Pentagon Still Playing Catch-Up With Bomb Makers
The U.S. military’s cadre of bomb disposal technicians needs lighter equipment, the ability to detect explosives at stand-off distances and their sensors consolidated into one handheld device.
But most of all, they want to feel that their technology is putting them one step ahead of the insurgents who are planting the improvised explosive devices that are wounding and killing U.S. troops in Iraq and Afghanistan.
Instead — when it comes to tools that can defeat IEDs — the Defense Department has been playing a game of catch-up for the past 10 years.
“Our acquisition process inside the Department of Defense does not have the agility to keep up with our enemy’s threat,” said Capt. Dan Coleman of the Navy expeditionary warfare division and a former officer at the Joint Improvised Explosive Device Defeat Organization.
Requirements for defeating, detecting or protecting troops from IEDs must go through a bureaucratic approval process, the joint capability integration development system, fight for funding and then — after a long wait — the explosive ordnance disposal teams finally receive what they asked for, he said.
By that time, “our enemy is going to be three or four more … cycles ahead of that solution that we have just fielded to the war fighter,” Coleman said at a National Defense Industrial Association-Explosive Ordnance Disposal Memorial Foundation conference in Fort Walton Beach, Fla.
The number of EOD technicians is relatively small — about 5,500 spread out across the four services. Most of them “self-select” to join the units. Their deeds have been celebrated in the Academy Award-winning film, The Hurt Locker.
While they are few in number, their impact on the battlefield is crucial, said Army Col. Marue “MO” Quick, chief of the EOD and humanitarian mine action at the office of the secretary of defense’s special operations/low intensity conflict division.
IEDs were the weapon of choice in Iraq, and the tactic has made its way to Afghanistan. In both wars, the majority of combat deaths and injuries are a result of these bombs, she said.
Meanwhile, in the 12-month period from May 2010 to this year’s conference, 20 bomb technicians lost their lives in combat, and 94 were wounded, Quick said. EOD technicians have responded to some 112,000 calls for their services in Iraq and 45,000 in Afghanistan, she added.
While Quick, Coleman and other speakers said the long wars have resulted in EOD forces being the best equipped and most experienced since the specialty emerged during World War II, there is still a constant need to keep pace with new tactics being employed by the bomb makers.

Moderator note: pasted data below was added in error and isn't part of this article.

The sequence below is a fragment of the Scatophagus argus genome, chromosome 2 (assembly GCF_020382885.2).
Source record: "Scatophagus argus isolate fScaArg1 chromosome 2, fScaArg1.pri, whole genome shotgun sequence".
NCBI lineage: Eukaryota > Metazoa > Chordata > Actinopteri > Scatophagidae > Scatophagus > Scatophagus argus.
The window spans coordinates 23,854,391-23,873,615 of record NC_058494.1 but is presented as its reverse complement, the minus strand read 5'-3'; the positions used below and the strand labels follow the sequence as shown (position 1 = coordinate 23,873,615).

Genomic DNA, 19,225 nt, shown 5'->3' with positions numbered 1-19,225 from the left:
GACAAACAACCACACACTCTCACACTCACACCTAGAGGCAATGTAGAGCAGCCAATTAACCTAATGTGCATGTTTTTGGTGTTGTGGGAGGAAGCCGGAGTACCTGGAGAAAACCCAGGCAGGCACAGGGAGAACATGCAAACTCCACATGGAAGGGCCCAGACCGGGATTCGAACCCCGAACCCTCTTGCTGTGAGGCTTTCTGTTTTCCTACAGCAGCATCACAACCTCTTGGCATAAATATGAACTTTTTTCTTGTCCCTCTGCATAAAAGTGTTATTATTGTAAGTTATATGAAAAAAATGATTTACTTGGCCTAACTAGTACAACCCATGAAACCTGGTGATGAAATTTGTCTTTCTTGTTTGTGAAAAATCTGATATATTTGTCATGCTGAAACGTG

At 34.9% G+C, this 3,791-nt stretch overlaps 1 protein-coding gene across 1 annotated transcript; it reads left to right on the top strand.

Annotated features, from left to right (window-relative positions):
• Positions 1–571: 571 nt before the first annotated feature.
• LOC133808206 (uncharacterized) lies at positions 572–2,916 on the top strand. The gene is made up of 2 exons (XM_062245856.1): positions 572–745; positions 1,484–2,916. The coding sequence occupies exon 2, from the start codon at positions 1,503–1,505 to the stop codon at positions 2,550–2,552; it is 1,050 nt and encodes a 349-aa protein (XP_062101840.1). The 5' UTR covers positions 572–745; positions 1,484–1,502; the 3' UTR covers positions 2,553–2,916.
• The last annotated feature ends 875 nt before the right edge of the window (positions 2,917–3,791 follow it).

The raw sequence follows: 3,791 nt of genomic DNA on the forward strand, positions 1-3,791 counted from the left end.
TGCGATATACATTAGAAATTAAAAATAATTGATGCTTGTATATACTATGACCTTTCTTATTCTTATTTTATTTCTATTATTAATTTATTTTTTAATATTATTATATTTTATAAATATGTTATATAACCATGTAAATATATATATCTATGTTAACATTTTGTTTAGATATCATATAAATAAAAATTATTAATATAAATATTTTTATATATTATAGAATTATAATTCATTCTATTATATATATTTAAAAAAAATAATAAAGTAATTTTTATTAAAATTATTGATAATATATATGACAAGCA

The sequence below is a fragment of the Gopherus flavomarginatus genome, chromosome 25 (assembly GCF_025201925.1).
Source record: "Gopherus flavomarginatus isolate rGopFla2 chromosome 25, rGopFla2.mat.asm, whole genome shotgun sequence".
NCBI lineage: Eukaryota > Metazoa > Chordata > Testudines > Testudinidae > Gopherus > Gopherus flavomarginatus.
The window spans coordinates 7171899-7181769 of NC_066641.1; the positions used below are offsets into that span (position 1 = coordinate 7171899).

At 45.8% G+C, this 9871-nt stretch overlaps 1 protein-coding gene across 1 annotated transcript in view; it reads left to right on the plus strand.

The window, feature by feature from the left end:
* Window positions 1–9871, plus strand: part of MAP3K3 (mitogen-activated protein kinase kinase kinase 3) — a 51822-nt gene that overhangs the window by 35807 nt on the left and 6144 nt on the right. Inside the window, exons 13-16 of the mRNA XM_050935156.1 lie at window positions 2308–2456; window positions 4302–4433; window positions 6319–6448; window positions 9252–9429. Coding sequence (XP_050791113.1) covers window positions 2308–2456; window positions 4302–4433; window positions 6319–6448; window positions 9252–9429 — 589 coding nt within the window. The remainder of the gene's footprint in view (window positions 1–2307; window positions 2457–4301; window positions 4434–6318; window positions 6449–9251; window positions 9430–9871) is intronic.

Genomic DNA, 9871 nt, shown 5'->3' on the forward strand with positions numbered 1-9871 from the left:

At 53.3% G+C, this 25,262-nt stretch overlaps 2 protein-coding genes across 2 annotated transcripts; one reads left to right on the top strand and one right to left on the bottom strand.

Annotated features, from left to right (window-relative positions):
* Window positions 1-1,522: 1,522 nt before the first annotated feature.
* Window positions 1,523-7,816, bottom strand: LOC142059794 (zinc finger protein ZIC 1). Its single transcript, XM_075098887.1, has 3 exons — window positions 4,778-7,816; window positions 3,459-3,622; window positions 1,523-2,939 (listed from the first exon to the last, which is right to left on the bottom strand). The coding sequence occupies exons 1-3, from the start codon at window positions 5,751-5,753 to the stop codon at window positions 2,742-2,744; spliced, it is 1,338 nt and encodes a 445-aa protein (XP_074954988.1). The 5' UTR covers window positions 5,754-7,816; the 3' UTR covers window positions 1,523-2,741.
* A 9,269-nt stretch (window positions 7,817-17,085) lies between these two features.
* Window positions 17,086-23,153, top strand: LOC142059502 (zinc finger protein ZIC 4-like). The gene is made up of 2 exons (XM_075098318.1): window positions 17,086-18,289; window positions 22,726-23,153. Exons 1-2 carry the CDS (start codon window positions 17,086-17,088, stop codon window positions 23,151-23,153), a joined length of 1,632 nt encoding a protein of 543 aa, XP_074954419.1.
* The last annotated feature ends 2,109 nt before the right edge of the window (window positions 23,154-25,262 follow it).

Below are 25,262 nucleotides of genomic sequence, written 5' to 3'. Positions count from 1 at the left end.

“While we have made tremendous progress and significant improvements in equipment and training over the last 10 years, we must remain vigilant and focused in staying in front of the dynamic and evolving nature of our enemy’s threat,” Quick said.
Coleman put it in more blunt terms: “We can’t go back to shooting behind the duck in terms of technology to defeat this IED threat.”
The research and development community needs to get ahead of the curve and look at the potential ways enemies will use bombs in the future. As a Navy officer, for example, Coleman said he worries about submersible IEDs, a threat that has not emerged, but could someday.
“In the last 10 years we have come from being underfunded, under-resourced, and under-equipped to catching up to the fight,” said Coleman. But that is what it is: a game of catch-up, he added.
Col. Dick Larry, chief of the adaptive Counter-IED/EOD solutions division at the Department of the Army headquarters, said, “Our adversary changes quicker than we do.”
An insurgent “has no bureaucracy. He can do things much quicker than I can do. Whenever I come up with a new jammer, I’ve got to look three moves ahead. What have I forced him to do now that I have this new jammer?” said Larry.
The services’ bomb technicians have several tools to help them with their inherently dangerous work. The radio-frequency jammers to which Larry referred prevent insurgents from detonating bombs through the airwaves. Bomb suits provide some protection in the event that an IED explodes. Robots can provide a view of a bomb from a safe distance, and their manipulators can sometimes be used to render them safe without the specialists needing to put on the cumbersome suits. Metal detectors have been around since World War II. Recently, ground penetrating radar, which can see nonmetallic shapes, have been integrated onto the metal detectors. Explosives used to detonate IEDs in a controlled manner are also employed.